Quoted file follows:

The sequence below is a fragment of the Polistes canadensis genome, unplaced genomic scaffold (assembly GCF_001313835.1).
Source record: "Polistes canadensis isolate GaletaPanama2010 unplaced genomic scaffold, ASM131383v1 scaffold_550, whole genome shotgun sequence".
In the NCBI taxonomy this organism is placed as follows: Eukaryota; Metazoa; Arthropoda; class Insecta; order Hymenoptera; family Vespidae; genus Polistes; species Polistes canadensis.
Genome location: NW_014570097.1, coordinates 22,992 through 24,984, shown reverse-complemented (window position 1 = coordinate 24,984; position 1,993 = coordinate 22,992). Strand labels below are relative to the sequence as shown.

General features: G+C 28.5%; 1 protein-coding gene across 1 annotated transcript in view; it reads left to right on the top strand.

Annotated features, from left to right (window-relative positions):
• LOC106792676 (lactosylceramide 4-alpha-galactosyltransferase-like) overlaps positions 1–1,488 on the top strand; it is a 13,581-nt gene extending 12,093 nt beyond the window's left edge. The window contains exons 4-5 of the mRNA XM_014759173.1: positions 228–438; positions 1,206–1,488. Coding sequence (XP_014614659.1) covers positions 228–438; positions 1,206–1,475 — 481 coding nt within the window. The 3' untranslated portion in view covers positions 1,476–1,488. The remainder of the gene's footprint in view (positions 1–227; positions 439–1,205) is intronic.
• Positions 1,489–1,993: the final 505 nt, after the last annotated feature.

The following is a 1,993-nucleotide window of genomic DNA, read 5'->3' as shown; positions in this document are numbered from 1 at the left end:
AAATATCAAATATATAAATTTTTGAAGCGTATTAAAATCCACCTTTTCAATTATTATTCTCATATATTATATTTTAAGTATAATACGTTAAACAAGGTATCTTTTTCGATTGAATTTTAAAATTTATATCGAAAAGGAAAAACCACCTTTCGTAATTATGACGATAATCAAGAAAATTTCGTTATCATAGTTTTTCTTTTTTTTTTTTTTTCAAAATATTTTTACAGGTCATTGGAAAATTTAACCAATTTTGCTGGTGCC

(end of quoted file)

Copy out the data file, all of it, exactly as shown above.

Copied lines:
The sequence below is a fragment of the Polistes canadensis genome, unplaced genomic scaffold (assembly GCF_001313835.1).
Source record: "Polistes canadensis isolate GaletaPanama2010 unplaced genomic scaffold, ASM131383v1 scaffold_550, whole genome shotgun sequence".
In the NCBI taxonomy this organism is placed as follows: Eukaryota; Metazoa; Arthropoda; class Insecta; order Hymenoptera; family Vespidae; genus Polistes; species Polistes canadensis.
Genome location: NW_014570097.1, coordinates 22,992 through 24,984, shown reverse-complemented (window position 1 = coordinate 24,984; position 1,993 = coordinate 22,992). Strand labels below are relative to the sequence as shown.

General features: G+C 28.5%; 1 protein-coding gene across 1 annotated transcript in view; it reads left to right on the top strand.

Annotated features, from left to right (window-relative positions):
• LOC106792676 (lactosylceramide 4-alpha-galactosyltransferase-like) overlaps positions 1–1,488 on the top strand; it is a 13,581-nt gene extending 12,093 nt beyond the window's left edge. The window contains exons 4-5 of the mRNA XM_014759173.1: positions 228–438; positions 1,206–1,488. Coding sequence (XP_014614659.1) covers positions 228–438; positions 1,206–1,475 — 481 coding nt within the window. The 3' untranslated portion in view covers positions 1,476–1,488. The remainder of the gene's footprint in view (positions 1–227; positions 439–1,205) is intronic.
• Positions 1,489–1,993: the final 505 nt, after the last annotated feature.

The following is a 1,993-nucleotide window of genomic DNA, read 5'->3' as shown; positions in this document are numbered from 1 at the left end:
AAATATCAAATATATAAATTTTTGAAGCGTATTAAAATCCACCTTTTCAATTATTATTCTCATATATTATATTTTAAGTATAATACGTTAAACAAGGTATCTTTTTCGATTGAATTTTAAAATTTATATCGAAAAGGAAAAACCACCTTTCGTAATTATGACGATAATCAAGAAAATTTCGTTATCATAGTTTTTCTTTTTTTTTTTTTTTCAAAATATTTTTACAGGTCATTGGAAAATTTAACCAATTTTGCTGGTGCC